Featured Videos

Your JavaScript is turned off or you have an old version of Adobe's Flash Player. Get the latest Flash player.
New Skateboard Defies Gravityi
X
November 21, 2014 5:07 AM
A futuristic dream only a couple of decades ago, the hoverboard – a skateboard that floats above the ground - has finally been made possible. While still not ready for mass production, it promises to become a cool mode of transport... at least over some surfaces. VOA’s George Putic reports.
Video

Video New Skateboard Defies Gravity

A futuristic dream only a couple of decades ago, the hoverboard – a skateboard that floats above the ground - has finally been made possible. While still not ready for mass production, it promises to become a cool mode of transport... at least over some surfaces. VOA’s George Putic reports.
Video

Video Falling Gas Prices Impact US Oil Extraction

With the price of oil now less than $80 a barrel, motorists throughout the United States are benefiting from gas prices below $3 a gallon. But as VOA’s Kane Farabaugh reports, the decreasing price of petroleum has a downside for the hydraulic fracturing industry in the United States.
Video

Video Tensions Build on Korean Peninsula Amid Military Drills

It has been another tense week on the Korean peninsula as Pyongyang threatened to again test nuclear weapons while the U.S. and South Korean forces held joint military exercises in a show of force. VOA’s Brian Padden reports from the Kunsan Air Base in South Korea.
Video

Video Mama Sarah Obama Honored at UN Women’s Entrepreneurship Day

President Barack Obama's step-grandmother is in the United States to raise money to build a $12 million school and hospital center in Kogelo, Kenya, the birthplace of the president's father, Barack Obama, Sr. She was honored for her decades of work to aid poor Kenyans at a Women's Entrepreneurship Day at the United Nations.
Video

Video Gay Evangelicals Argue That Bible Does Not Condemn Homosexuality

More than 30 U.S. states now recognize same-sex marriages, and an increasing number of mainline American churches are blessing them. But evangelical church members- which account for around 30 percent of the U.S. adult population - believe the Bible unequivocally condemns homosexuality. VOA's Jerome Socolovsky reports that gay, lesbian, bisexual and transgender evangelicals are coming out. Backed by a prominent evangelical scholar, they argue that the traditional reading of the bible is wrong.
Video

Video Ebola Economic Toll Stirs W. Africa Food Security Concerns

The World Bank said Wednesday that it expects the economic impact of the Ebola outbreak on the sub-Saharan economy to cost somewhere betweenf $3 billion to $4 billion - well below a previously-outlined worst-case scenario of $32 billion. Some economists, however, paint a gloomier picture - warning that the disruption to regional markets and trading is considerable. Henry Ridgwell reports from London.
Video

Video Mexico Protests Escalate Over Disappearances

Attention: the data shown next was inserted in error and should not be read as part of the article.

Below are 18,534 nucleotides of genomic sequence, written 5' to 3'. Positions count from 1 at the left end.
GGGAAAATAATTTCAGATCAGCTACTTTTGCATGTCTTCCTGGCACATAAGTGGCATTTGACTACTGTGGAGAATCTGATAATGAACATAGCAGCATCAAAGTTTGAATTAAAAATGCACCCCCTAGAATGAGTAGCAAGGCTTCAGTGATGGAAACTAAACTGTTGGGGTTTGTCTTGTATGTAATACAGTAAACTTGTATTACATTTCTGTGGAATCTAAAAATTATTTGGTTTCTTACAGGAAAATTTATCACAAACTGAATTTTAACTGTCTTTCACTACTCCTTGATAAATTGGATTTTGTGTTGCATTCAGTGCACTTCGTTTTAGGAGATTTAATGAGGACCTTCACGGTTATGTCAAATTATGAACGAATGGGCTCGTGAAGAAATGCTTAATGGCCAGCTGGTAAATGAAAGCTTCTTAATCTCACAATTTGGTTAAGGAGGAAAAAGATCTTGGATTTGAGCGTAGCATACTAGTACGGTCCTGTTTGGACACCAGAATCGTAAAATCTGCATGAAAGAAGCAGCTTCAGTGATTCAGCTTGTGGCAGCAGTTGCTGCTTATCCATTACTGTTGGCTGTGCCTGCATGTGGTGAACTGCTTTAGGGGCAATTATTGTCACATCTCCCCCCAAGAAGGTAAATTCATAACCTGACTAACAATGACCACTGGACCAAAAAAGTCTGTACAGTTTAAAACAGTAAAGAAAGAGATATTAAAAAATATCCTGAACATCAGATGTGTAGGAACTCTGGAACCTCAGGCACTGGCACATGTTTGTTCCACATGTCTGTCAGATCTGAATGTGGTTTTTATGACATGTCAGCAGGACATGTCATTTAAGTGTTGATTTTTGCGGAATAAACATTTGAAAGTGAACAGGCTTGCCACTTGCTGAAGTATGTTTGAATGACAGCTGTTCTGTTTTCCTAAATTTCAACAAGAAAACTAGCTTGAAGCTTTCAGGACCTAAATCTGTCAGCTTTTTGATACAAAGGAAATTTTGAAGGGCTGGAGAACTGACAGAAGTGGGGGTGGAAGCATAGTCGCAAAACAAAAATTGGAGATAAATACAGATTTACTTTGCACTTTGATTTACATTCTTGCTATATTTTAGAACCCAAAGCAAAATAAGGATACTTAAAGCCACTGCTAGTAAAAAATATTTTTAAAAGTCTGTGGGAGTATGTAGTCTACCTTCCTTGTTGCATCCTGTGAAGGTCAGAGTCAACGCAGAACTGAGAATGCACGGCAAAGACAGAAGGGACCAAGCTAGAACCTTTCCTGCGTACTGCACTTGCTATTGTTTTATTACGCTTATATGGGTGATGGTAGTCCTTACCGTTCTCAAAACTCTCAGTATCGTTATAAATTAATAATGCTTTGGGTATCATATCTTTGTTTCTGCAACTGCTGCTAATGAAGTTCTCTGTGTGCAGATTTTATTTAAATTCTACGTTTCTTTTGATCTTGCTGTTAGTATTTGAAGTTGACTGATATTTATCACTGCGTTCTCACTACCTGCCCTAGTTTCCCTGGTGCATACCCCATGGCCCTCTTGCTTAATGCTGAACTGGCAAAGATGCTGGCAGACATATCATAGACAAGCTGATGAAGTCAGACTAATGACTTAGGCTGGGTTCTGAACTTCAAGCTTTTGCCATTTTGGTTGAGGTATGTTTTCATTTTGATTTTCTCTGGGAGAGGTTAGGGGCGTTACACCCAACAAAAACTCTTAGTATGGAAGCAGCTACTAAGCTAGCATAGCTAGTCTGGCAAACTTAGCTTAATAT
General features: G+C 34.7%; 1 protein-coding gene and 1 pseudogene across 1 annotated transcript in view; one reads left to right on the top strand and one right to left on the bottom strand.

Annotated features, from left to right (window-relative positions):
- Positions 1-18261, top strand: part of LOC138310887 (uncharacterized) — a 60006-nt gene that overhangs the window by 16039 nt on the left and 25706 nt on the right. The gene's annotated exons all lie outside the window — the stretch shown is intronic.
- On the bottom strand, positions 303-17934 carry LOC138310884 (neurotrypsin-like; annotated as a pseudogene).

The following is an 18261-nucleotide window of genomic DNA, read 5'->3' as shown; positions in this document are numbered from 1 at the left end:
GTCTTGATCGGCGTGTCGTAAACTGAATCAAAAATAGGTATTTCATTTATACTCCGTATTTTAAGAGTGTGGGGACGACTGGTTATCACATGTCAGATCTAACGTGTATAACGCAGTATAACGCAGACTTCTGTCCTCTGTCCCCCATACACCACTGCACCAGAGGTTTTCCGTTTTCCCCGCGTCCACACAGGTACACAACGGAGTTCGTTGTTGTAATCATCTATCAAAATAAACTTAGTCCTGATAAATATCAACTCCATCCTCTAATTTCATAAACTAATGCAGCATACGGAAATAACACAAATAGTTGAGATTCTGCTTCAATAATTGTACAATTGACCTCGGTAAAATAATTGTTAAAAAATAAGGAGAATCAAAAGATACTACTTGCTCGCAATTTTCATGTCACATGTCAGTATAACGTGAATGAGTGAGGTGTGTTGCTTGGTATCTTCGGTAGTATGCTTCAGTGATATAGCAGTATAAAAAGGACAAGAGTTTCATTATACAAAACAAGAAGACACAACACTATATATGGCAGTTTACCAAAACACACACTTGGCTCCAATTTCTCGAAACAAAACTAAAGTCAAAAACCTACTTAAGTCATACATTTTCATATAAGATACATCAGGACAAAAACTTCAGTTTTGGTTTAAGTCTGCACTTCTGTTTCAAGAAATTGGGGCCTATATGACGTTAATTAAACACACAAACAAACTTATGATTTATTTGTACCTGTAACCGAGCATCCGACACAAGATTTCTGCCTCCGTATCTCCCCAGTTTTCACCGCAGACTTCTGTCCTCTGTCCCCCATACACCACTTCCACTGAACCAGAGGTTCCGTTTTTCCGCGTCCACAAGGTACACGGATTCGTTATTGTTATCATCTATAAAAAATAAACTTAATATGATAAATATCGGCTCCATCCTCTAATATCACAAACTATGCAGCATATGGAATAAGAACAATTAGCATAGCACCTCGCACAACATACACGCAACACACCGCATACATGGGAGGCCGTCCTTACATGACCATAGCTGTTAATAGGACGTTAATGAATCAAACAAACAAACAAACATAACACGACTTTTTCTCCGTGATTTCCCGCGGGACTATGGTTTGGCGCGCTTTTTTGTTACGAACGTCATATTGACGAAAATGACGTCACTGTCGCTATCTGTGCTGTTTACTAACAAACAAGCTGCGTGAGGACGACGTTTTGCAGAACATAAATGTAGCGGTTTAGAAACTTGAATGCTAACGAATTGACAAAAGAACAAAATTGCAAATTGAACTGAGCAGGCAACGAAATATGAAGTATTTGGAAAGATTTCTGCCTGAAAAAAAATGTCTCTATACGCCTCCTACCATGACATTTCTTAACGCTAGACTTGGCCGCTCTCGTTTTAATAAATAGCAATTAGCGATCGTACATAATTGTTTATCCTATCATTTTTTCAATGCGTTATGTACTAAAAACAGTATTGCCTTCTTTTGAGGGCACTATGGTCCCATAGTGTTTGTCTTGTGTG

Protests in Mexico over 43 students missing since September continue to escalate, reflecting growing anger among Mexicans about a political system they view as corrupt, and increasingly tainted by the drug trade. Mounting outrage over the disappearances is now focused on the government of President Enrique Pena Nieto, accused of not doing enough to end insecurity in the country. More from VOA's Victoria Macchi.
Video

Video US Senate Votes Down Controversial Oil Pipeline - For Now

The U.S. Senate has rejected construction of a controversial pipeline to transport Canadian oil to American refineries. The $5 billion project still could be approved next year, but it faces a possible veto by President Barack Obama. As VOA’s Michael Bowman reports, the pipeline has exposed deep divisions in Congress about America’s energy future.
Video

Video Can Minsk Cease-fire Agreement Hold?

Growing tensions between government troops and separatists in eastern Ukraine further threaten a cease-fire agreement reached two months ago in the Belarusian capital of Minsk. Critics of U.S. policy in Ukraine say it is time the Obama administration gives up on that much-violated cease-fire and moves toward a new deal with Russia. VOA's Scott Stearns has more.
Video

Video Chaos, Abuse Defy Solution in Libya

The political and security crisis in Libya is deepening, with competing governments and, according to Amnesty International, widespread human rights violations committed with impunity. VOA’s Al Pessin reports from London.
Video

Video US Hosts Record 866,000 Foreign Students

Close to 900,000 international students are studying at American universities and colleges, more than ever before. About half of them come from Asia, mostly China. The United States hosts more foreign students than any other country in the world, and its foreign student population is steadily growing. Zlatica Hoke reports.
Video

Video Ferguson Church Grapples with Race Relations

Many white residents of Ferguson, Missouri, say they chose to live there because of the American Midwest community's diversity. So, they were shocked when a white police officer killed an unarmed black teenager in August – and shaken by the resulting protests and violence. Some local churches are leading conversations on how to go forward. VOA’s Ayesha Tanzeem reports.

All About America

AppleAndroid